Host a holiday family game night everyone can enjoy

Host a holiday family game night everyone can enjoy

By  Rose Kennedy, for The Atlanta Journal-Constitution

Troy Warren for CNT #HomeGarden  #EditorsPicks

When you’re fortunate enough to have kin or kindred spirits you’ll see over the holiday, it’s budget-friendly and usually fun to get the gang together for a game night.

When you’re a beginner at playing host, though, you may want to brush up on strategy, beyond what you’ll need to win Risk, Code Game or Uno.

The word game Bananagrams hosts a blog, and its top game night tip was to keep expectations realistic. “While TV ads and movie moments portray an image of all smiles and perfect Pinterest snacks, game night is often accompanied by frustration, tears, and tantrums; nobody likes to lose,” it cautioned.

Still, this type of gathering is the ultimate chance to “create a fun silly experience together,” Bananagrams added. “It’s a time to connect face to face, unplug from electronics, and make memories.”

If you host one game night during the holidays, you may also be able to create an annual tradition. And if such an event succeeds during Christmas vacation, everyone might be more willing to play more often the rest of the year.

To better your odds of hosting a gathering that’s more like the Hasbro ads and less like an evening spent herding cats, follow these suggestions from Bananagrams, Good Housekeeping, HGTV and other family fun experts:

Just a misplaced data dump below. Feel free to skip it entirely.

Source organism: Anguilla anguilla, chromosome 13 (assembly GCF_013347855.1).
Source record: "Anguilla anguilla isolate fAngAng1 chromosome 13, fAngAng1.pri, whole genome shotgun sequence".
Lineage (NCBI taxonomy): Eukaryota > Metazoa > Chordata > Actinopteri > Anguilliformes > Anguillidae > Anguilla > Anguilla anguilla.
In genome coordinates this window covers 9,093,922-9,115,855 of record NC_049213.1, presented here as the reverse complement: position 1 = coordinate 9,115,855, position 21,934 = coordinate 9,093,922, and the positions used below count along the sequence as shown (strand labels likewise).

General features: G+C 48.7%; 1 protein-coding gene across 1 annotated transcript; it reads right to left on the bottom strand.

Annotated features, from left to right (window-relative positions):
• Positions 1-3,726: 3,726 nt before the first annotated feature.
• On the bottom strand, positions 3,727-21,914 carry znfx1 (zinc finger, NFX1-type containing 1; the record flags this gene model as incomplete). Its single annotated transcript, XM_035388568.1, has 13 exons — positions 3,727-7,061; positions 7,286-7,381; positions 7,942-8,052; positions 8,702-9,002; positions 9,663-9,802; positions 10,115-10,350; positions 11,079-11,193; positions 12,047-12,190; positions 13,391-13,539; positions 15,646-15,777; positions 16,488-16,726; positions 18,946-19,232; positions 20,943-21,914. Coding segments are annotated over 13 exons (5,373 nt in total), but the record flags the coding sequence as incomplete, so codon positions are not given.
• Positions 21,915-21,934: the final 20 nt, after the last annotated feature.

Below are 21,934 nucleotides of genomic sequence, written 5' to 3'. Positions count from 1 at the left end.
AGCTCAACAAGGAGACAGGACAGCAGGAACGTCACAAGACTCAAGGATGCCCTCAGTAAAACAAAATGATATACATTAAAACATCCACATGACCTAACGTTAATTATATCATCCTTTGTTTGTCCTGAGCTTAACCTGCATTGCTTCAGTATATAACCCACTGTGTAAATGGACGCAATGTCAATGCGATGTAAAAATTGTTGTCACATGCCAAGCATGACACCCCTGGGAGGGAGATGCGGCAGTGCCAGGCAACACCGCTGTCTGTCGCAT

Pick the games ahead of time

Note that this is not the time to teach everyone the intricacies of a role-playing game that takes hours or to play something where many of the players are eliminated right off the bat.

Choose something age-appropriate

If you’ve been hearing about hilarious games like Cards Against Humanity or Quiplash, bear in mind they can get salty, even raunchy, pretty quickly. To be family-friendly, select from games that won’t bore older folks but won’t scar the psyches of the younger set. If you don’t have any all-ages options, consider dividing into different groups based on competition styles and playing ability.

Consider staggered start times

When some of the folks gathering are devotees of a single more complicated game, like Settlers of Catan or the card game Spades, you have two options. Either gather them together earlier for a few rounds without the others or plan to have them stay after the less-interested party-goers have left or stopped playing.

Anticipate how many players you’ll host. According to HGTV, “Simple word games, board games and card games are great for small groups. For groups of more than six, avoid games with individual written responses or lots of moving pieces. Interactive team games like charades or an electronic trivia game are great crowd-pleasers.”

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By Troy Warren

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